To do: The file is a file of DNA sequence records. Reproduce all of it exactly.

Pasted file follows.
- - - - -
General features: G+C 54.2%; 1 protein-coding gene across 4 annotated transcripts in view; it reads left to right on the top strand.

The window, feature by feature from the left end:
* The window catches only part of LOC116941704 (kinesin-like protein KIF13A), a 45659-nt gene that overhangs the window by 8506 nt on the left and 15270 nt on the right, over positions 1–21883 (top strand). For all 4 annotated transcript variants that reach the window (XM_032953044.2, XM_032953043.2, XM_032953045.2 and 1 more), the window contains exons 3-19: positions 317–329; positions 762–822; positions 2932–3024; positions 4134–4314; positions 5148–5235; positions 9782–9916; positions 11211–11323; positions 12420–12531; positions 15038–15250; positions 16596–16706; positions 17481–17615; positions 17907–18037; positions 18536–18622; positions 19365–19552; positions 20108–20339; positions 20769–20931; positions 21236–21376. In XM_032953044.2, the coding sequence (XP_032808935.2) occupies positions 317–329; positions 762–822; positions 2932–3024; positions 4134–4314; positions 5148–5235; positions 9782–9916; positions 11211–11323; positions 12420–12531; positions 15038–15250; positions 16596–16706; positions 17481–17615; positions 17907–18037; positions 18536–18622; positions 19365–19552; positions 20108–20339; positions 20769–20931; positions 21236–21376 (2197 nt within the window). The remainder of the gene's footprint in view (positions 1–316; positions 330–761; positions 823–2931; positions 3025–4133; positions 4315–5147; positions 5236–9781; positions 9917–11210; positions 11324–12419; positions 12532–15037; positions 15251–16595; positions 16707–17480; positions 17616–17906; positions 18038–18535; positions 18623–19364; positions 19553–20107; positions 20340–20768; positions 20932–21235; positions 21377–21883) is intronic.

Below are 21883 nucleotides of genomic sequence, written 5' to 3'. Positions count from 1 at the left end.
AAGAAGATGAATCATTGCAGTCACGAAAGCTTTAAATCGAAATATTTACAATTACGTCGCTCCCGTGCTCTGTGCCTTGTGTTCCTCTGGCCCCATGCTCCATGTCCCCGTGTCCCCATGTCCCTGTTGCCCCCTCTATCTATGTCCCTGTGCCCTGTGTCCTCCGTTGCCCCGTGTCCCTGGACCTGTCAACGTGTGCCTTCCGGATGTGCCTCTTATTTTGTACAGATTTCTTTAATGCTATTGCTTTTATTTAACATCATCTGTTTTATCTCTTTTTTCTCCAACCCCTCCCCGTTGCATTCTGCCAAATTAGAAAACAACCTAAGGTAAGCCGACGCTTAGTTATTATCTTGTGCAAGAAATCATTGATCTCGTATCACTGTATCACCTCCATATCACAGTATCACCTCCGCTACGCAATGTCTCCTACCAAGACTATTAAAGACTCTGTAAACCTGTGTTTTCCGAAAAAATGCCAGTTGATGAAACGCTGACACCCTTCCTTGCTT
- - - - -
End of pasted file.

General features: G+C 54.2%; 1 protein-coding gene across 4 annotated transcripts in view; it reads left to right on the top strand.

The window, feature by feature from the left end:
* The window catches only part of LOC116941704 (kinesin-like protein KIF13A), a 45659-nt gene that overhangs the window by 8506 nt on the left and 15270 nt on the right, over positions 1–21883 (top strand). For all 4 annotated transcript variants that reach the window (XM_032953044.2, XM_032953043.2, XM_032953045.2 and 1 more), the window contains exons 3-19: positions 317–329; positions 762–822; positions 2932–3024; positions 4134–4314; positions 5148–5235; positions 9782–9916; positions 11211–11323; positions 12420–12531; positions 15038–15250; positions 16596–16706; positions 17481–17615; positions 17907–18037; positions 18536–18622; positions 19365–19552; positions 20108–20339; positions 20769–20931; positions 21236–21376. In XM_032953044.2, the coding sequence (XP_032808935.2) occupies positions 317–329; positions 762–822; positions 2932–3024; positions 4134–4314; positions 5148–5235; positions 9782–9916; positions 11211–11323; positions 12420–12531; positions 15038–15250; positions 16596–16706; positions 17481–17615; positions 17907–18037; positions 18536–18622; positions 19365–19552; positions 20108–20339; positions 20769–20931; positions 21236–21376 (2197 nt within the window). The remainder of the gene's footprint in view (positions 1–316; positions 330–761; positions 823–2931; positions 3025–4133; positions 4315–5147; positions 5236–9781; positions 9917–11210; positions 11324–12419; positions 12532–15037; positions 15251–16595; positions 16707–17480; positions 17616–17906; positions 18038–18535; positions 18623–19364; positions 19553–20107; positions 20340–20768; positions 20932–21235; positions 21377–21883) is intronic.

Below are 21883 nucleotides of genomic sequence, written 5' to 3'. Positions count from 1 at the left end.
AAGAAGATGAATCATTGCAGTCACGAAAGCTTTAAATCGAAATATTTACAATTACGTCGCTCCCGTGCTCTGTGCCTTGTGTTCCTCTGGCCCCATGCTCCATGTCCCCGTGTCCCCATGTCCCTGTTGCCCCCTCTATCTATGTCCCTGTGCCCTGTGTCCTCCGTTGCCCCGTGTCCCTGGACCTGTCAACGTGTGCCTTCCGGATGTGCCTCTTATTTTGTACAGATTTCTTTAATGCTATTGCTTTTATTTAACATCATCTGTTTTATCTCTTTTTTCTCCAACCCCTCCCCGTTGCATTCTGCCAAATTAGAAAACAACCTAAGGTAAGCCGACGCTTAGTTATTATCTTGTGCAAGAAATCATTGATCTCGTATCACTGTATCACCTCCATATCACAGTATCACCTCCGCTACGCAATGTCTCCTACCAAGACTATTAAAGACTCTGTAAACCTGTGTTTTCCGAAAAAATGCCAGTTGATGAAACGCTGACACCCTTCCTTGCTT